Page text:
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Federal budget: Congress's return to bad spending habits

Congress has spent all its time on other efforts, like healthcare. Now, time is running short to pass a federal budget, and Congress is having to take its typical shortcuts.

From left to right, Sen. Jon Kyl, Senate Minority Leader Mitch McConnell, Sen. John McCain, and Sen. Michael D. Crapo are seen during a news conference on Dec 10.

Scott J. Ferrell/Congressional Quarterly/Newscom

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Congress is on a tear to wrap up spending bills, extend an otherwise expiring estate tax, and raise the national debt limit by $1.9 trillion by year's end.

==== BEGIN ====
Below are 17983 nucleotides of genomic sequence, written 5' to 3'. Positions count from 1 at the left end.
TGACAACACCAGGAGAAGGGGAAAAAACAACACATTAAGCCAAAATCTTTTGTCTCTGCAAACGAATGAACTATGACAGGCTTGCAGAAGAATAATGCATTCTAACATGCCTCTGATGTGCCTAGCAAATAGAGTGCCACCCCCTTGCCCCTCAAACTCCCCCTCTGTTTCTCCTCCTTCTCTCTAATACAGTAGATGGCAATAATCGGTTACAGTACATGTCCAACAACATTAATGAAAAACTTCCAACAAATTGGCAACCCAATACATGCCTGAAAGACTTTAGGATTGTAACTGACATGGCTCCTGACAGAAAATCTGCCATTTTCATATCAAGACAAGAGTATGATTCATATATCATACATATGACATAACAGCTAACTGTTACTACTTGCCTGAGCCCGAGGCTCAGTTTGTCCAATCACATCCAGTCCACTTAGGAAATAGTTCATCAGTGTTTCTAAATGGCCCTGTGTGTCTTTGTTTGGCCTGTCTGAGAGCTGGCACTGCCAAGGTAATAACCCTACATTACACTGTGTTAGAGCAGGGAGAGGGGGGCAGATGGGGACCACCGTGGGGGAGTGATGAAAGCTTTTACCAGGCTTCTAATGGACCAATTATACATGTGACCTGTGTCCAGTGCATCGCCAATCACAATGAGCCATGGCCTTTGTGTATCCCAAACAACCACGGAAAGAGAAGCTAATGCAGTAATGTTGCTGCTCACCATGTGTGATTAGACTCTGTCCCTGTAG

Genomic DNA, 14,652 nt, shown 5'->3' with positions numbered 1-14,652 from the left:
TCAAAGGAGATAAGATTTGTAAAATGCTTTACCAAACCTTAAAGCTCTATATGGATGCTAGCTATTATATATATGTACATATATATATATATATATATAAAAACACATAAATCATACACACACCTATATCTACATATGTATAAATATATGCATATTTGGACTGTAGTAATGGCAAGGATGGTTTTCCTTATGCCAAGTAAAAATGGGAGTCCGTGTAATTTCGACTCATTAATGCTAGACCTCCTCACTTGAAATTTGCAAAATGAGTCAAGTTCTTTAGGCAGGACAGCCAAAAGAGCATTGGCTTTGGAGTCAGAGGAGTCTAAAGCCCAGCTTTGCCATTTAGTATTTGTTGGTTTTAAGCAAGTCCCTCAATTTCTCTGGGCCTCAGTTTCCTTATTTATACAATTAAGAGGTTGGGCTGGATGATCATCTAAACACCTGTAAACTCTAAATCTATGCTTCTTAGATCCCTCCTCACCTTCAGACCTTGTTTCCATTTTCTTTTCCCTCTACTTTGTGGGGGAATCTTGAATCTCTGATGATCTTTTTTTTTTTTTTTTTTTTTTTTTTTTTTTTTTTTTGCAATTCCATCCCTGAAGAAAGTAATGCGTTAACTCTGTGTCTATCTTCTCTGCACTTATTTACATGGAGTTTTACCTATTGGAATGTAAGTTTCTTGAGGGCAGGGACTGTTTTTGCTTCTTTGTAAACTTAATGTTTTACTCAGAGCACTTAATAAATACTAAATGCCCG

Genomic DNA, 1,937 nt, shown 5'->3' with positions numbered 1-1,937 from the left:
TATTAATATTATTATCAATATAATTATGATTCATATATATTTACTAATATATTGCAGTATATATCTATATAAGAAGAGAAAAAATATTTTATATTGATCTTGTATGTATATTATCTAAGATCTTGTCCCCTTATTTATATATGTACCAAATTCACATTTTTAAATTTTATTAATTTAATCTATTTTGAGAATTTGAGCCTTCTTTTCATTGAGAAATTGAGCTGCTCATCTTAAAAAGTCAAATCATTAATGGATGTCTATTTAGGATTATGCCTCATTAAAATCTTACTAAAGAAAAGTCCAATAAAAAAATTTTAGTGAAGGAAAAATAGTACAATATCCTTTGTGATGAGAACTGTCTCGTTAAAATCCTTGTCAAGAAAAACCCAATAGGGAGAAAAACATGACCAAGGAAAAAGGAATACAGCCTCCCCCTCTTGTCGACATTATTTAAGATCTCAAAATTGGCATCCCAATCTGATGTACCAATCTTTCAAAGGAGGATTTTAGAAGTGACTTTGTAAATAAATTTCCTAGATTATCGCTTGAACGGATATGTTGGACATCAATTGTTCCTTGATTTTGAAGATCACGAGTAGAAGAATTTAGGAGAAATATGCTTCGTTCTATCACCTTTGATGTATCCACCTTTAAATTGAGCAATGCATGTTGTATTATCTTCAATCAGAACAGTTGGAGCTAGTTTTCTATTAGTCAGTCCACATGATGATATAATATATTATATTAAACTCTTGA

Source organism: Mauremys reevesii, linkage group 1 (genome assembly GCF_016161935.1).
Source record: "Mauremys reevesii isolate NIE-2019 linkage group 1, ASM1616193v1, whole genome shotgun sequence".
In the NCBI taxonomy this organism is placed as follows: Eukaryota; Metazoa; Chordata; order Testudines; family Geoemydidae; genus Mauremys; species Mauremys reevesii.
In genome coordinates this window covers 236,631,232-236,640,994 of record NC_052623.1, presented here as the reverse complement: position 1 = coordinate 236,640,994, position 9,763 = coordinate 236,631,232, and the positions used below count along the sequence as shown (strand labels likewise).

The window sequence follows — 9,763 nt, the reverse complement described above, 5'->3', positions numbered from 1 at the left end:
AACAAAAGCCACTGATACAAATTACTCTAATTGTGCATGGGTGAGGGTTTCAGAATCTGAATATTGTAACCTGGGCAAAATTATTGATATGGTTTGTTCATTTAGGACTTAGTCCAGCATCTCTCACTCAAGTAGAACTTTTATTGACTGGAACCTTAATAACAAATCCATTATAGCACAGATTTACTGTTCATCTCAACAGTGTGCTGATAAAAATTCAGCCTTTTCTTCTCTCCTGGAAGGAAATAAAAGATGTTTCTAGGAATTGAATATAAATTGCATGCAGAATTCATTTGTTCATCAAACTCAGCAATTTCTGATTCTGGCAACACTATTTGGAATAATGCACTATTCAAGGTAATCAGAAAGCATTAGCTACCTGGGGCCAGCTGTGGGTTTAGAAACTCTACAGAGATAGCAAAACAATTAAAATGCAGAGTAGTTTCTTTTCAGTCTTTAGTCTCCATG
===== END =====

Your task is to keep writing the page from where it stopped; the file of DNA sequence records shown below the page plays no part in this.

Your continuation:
Getting there will involve some of the toughest votes of the year, especially for lawmakers who won their seats on a pledge to restore fiscal balance to Washington.

The push to move the Big Three reform bills – healthcare, financial regulation, and climate change – has all but eclipsed the annual business of paying the bills to fund the government. Now those deadlines are piling up.

In a bid to avoid a government shutdown Dec. 18, the House is pushing to complete work on the fiscal year 2010 defense spending bill. As a must-pass bill, it’s also a vehicle for other leadership priorities, such as a new jobs bill, a six-month extension of unemployment insurance, and a controversial debt limit increase.

The Senate on Sunday voted a $446.8 billion omnibus spending bill to fund the other five of the six remaining appropriations bills for fiscal year 2010.

The 'pork' process

It’s not the year end that Democrats had hoped or that President Obama had promised. Mr. Obama campaigned to end the former GOP majority’s habit of defaulting to omnibus spending bills that lump several bills into one, rather than having a robust floor debate on each individual bill.

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